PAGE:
For me, the key has been stopping speculating and pondering possible outcomes, and starting trying, starting the process of trial and error which is the basis of learning for yourself what calls to you and works for you and what does not. Structured experiences guided by a person more experienced can help, because, as mentioned above, sitting quietly, being with yourself deeply is not a common practice (yet) in our culture. In certain corners of it, here and there, for sure, but it is not (yet) the norm.

I’m reminded of an experience at graduate school, at Naropa, here in Boulder. The program that I was in included a month-long meditation retreat (dathun) in the first year. My girlfriend at the time was going to Naropa and working at Barnes and Noble, so after she was gone for a month, her co-workers were curious about where she had been. One young man was trying hard to figure it out, after hearing about the long periods of silent sitting, walking meditation, chanting, and listening to teaching, over a month, with no TV or entertainment. He struggled to fit such a strange activity, such a unusual set of choices for spending a Christmas break from school, into his view of the world. After pondering with furrowed brow, he asked, hoping for reassurance, “But you had ESPN?”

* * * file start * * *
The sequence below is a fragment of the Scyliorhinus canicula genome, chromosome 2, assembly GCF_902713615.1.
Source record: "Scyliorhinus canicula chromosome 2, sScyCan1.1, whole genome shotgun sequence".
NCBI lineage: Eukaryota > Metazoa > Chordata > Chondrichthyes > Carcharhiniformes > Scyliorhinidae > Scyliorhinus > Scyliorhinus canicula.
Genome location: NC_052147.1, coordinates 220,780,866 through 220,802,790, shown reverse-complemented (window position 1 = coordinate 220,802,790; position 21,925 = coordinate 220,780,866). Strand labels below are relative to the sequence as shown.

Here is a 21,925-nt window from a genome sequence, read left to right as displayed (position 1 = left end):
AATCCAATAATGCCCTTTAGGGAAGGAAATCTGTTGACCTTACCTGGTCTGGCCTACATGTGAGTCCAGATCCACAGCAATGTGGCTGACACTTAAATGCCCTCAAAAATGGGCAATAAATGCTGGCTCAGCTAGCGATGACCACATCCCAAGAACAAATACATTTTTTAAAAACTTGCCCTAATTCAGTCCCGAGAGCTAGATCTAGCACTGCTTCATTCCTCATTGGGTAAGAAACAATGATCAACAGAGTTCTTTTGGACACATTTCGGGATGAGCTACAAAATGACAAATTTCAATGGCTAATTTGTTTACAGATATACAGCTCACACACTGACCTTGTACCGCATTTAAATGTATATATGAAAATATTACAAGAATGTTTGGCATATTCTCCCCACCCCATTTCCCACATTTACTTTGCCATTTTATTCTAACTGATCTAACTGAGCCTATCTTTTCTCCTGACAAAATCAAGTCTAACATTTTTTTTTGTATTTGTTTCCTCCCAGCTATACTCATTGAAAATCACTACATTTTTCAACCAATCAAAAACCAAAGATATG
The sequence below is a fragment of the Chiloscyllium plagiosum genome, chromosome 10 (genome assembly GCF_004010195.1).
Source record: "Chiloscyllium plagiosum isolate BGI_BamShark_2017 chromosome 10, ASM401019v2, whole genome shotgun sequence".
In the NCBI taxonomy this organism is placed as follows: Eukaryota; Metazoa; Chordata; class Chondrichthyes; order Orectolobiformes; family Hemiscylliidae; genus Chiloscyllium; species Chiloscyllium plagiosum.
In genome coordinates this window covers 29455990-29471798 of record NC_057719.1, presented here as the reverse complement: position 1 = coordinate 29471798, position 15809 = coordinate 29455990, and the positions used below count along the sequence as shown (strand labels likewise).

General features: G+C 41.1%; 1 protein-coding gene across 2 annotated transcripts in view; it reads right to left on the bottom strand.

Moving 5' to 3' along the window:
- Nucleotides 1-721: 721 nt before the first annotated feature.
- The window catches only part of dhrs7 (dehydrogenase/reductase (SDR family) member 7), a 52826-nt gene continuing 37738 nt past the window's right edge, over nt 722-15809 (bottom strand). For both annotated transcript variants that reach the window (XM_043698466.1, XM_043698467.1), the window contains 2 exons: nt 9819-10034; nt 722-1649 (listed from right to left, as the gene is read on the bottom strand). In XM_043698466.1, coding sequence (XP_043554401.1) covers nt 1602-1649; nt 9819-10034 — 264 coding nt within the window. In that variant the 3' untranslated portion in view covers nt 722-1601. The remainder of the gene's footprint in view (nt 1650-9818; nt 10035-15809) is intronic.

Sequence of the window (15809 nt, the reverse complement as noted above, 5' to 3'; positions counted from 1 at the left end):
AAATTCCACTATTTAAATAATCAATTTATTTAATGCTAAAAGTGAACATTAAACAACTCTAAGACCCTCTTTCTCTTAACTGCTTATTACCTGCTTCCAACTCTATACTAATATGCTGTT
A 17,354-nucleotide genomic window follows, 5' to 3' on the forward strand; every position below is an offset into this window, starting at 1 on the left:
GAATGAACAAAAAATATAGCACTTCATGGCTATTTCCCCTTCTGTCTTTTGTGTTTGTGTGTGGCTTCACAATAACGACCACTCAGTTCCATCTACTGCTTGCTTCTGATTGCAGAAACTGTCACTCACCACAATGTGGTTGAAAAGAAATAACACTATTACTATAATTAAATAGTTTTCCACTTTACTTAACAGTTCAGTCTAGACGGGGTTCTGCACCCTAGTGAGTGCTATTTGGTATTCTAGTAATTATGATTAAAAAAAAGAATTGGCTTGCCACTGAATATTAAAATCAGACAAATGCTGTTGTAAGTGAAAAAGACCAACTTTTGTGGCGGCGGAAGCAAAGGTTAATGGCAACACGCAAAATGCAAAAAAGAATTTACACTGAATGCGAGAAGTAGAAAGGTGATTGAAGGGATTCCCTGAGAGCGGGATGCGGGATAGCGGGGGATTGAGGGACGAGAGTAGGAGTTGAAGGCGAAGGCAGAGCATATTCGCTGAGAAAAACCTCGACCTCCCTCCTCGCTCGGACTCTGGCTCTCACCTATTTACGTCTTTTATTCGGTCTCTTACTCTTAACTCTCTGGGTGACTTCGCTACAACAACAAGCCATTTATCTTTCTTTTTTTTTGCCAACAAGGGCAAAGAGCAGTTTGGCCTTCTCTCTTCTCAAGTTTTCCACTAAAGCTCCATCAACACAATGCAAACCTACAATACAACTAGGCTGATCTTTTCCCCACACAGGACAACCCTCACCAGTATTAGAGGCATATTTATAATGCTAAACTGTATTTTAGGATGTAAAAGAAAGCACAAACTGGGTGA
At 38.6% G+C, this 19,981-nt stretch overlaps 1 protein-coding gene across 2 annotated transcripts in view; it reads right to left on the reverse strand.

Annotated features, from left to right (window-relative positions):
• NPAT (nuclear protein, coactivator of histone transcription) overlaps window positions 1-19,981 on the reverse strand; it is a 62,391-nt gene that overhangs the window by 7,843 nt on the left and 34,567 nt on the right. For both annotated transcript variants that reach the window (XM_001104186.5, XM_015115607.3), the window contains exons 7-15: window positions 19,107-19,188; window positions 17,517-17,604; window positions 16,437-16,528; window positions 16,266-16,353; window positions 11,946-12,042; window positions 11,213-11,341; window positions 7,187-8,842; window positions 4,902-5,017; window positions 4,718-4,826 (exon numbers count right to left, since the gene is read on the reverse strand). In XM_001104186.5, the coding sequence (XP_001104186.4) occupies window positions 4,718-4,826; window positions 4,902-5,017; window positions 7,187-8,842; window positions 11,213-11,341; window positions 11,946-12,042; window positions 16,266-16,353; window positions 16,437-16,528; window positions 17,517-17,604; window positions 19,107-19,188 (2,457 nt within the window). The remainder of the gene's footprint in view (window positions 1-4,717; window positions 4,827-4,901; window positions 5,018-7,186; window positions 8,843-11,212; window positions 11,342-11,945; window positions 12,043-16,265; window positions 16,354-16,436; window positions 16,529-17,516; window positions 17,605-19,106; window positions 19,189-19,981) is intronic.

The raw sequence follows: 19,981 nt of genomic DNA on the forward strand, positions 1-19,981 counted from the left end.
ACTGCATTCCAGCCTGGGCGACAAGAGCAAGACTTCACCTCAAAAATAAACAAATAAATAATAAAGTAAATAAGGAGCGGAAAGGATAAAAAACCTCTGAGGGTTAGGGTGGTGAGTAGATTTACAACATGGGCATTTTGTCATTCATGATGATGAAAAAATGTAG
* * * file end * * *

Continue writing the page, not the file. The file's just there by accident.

~Eric Belsey

MBSR Instructor

Kosha Yoga will be offering a MBSR Class taught by Eric Belsey Septmber 2017.

Click here to learn more about the class and free intro session that will be offered at Kosha Yoga.


3 Responses to About MBSR style Meditation

  1. Thank you Eric for this thoughtful article. I love the part about calming our mind in the midst of all of our thoughts that demand immediate attention. I appreciate the wisdom of finding a teacher who is grounded in their own life in these practices.

  2. Thank you, Eric. Your image of the potter’s wheel is really helpful to me. I sometimes find it difficult to stay centered in the midst of this whirling, 24/7 world (and mind), but mindfulness definitely helps. When I took an 8-week MBSR class like the one you are offering, I learned skills that formed the roots of what has become a nourishing, personal mindfulness practice. Being in a group with a skilled teacher helped me develop healthy habits I might not otherwise have been able to form on my own. I am excited for your students who will embark on this journey with you as their guide.